Still missing the point
Crispin Black in the Guardian on why we should drop having trials and just let the authorities put people in prison:
This is misleading, because verdicts were reached in the liquid bomb case – three guilty of conspiracy to murder, one found not guilty. Verdicts were not reached on the charges relating to plotting to blow up aircraft.
In the second case, linked to the 7 July London bombings, I’m not surprised the jury failed to reach a verdict, going by the evidence in the media – the suspects visited London seven months beforehand, they used public transport, they visited some tourist attractions, they made telephone calls between each other and the bombers.
(That may be another case where intercept evidence would have been useful.)
in the last two months, jury trial in such cases is being questioned.
Of course it is, because the authorities aren’t getting the results they want, and instead of looking at that great big tree in their own eyes, they are looking at the speck of dust in the jurors’.
This morning, certain senior officials and government ministers probably feel like the admiral at the battle of Jutland who said “there seems to be something wrong with our bloody ships today”. We have become used to the fact that on occasion obscure points of human rights law can scupper what look like common sense procedures – deporting [foreign] Islamist extremists for instance.
Article 3 of the European Convention on Human Rights (Prohibition of Torture) is hardly an obscure point of law.
But juries are a different matter – they are held to embody the distilled fairness and impartial judgment of all of us. If they are having difficulty reaching verdicts maybe there is something amiss.
And Crispin thinks, “It must be the jury that is amiss!” – let’s not consider that the issue is the prosecution failed to convince the jury beyond reasonable doubt that the suspects intended to bomb aircraft. The prosecution’s case is where to start looking for answers if we think there is a problem.
Juries are central to English justice. Here it’s 12 good men/women and true who ultimately decide criminal trials – not judges or panels of judges like the dodgy Europeans. We are proud of this. During the troubles in Northern Ireland we were forced to suspend jury trial in the province after a programme of intimidation and murder by terrorists. We had little choice, but the reputation of justice suffered nonetheless and the IRA made great hay in terms of propaganda from the so-called Diplock courts where a judge sat alone (abolished in 2007).
If on occasion the prosecution case is not as strong as initially thought and the jury won’t buy it – all well and good. That is how the system should work. Juries are not meant to be comprised of 12 Jeremy Clarkson think-alikes. The authorities will have to take it on the chin.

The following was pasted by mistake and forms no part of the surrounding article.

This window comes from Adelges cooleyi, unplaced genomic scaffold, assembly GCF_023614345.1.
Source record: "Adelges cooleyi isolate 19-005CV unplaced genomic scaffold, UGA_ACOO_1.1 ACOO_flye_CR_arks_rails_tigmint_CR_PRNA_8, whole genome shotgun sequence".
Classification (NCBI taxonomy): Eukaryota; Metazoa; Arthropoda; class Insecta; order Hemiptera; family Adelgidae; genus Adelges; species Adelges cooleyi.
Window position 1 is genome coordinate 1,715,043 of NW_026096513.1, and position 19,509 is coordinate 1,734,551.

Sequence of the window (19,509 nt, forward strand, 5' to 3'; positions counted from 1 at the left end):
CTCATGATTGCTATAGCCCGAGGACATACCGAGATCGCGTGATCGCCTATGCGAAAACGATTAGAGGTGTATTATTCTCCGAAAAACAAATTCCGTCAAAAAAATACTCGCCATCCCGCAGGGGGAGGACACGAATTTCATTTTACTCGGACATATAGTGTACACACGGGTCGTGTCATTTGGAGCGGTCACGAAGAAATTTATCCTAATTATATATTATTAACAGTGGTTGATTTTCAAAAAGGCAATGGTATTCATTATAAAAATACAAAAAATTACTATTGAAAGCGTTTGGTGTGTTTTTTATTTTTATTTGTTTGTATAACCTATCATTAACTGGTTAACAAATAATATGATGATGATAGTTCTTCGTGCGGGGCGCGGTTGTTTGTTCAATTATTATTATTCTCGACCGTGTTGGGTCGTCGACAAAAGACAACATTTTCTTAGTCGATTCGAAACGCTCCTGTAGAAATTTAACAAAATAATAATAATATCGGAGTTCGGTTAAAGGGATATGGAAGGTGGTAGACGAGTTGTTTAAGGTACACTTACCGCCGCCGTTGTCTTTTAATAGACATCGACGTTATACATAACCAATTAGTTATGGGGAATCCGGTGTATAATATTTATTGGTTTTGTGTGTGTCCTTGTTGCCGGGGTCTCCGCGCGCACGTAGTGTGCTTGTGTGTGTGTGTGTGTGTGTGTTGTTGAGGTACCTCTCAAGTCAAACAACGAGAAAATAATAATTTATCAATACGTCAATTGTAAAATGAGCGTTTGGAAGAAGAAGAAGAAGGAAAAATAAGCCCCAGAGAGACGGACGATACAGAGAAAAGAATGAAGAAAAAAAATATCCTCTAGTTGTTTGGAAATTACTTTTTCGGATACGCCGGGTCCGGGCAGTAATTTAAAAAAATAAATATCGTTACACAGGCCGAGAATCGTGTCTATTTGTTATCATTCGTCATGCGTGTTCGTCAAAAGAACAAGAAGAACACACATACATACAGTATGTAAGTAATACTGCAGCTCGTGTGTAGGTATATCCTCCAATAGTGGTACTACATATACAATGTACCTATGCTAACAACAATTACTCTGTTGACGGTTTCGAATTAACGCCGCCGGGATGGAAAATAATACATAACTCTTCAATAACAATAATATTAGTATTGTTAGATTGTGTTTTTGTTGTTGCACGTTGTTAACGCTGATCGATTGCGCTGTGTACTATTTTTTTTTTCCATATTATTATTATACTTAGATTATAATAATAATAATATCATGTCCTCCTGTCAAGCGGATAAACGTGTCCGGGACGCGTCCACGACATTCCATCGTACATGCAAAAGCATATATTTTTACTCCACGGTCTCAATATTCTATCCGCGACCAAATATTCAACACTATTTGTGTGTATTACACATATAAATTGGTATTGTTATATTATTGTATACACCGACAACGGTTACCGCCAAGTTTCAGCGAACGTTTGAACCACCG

There you go!
Crispin has given us two examples of failures to reach verdicts, one of which wasn’t in fact a good example.
not being convinced “beyond reasonable doubt” by what the prosecution (and the intelligence community and a large chunk of the general public) consider to be strong cases is a different matter altogether.
So again, it must be the juries’ fault.
Again, let’s not consider that the prosecution failed to persuade the jury beyond reasonable doubt. And of course the authorities will be convinced by their own case – that is why the CPS press particular charges, because they think there is a reasonable chance they will succeed.
I’m not entirely sure why Crispin Black thinks “a large chunk of the general public” is competent to deliver a verdict – they will be aware of only a fraction (if any) of the evidence heard by the jury.
When the verdicts came in yesterday in the airline plot trial (which the jury, despite convicting three men for conspiracy to murder were not convinced was about airliners at all)
Quite, it is the politicians and the national press that characterised it as the airline plot – Crispin, just because someone says something, it does not mean that is a fact.
the judge complimented the jury on their efforts in effusive not just polite terms. So he was satisfied that they had done their duty. I am sure he was right.
But nevertheless Crispin is concerned.
But have the authorities given any thought to the sheer complexity and grinding detail that some present-day juries have to absorb?
Is there a way of making some of these cases less complicated and time-consuming without loading the dice against the defendants?
Crispin is trying to frame the discussion with the unsubstantiated premise that the cases are complicated (of course they are time-consuming). Let him establish that and then we can work out if they are too complicated for lesser people to understand.
Finally I wonder if modern juries are not susceptible to a form of silent, subconscious intimidation. After all, when they leave the secure environment of Woolwich crown court some of them might not feel that they are resuming their lives in a well-ordered society. And as we have discovered in recent months, they can’t necessarily be confident that their identities and addresses will remain secret for long.
Mere speculation, with nothing to substantiate it.
Shoddy, shoddy work.
Get a grip and some perspective.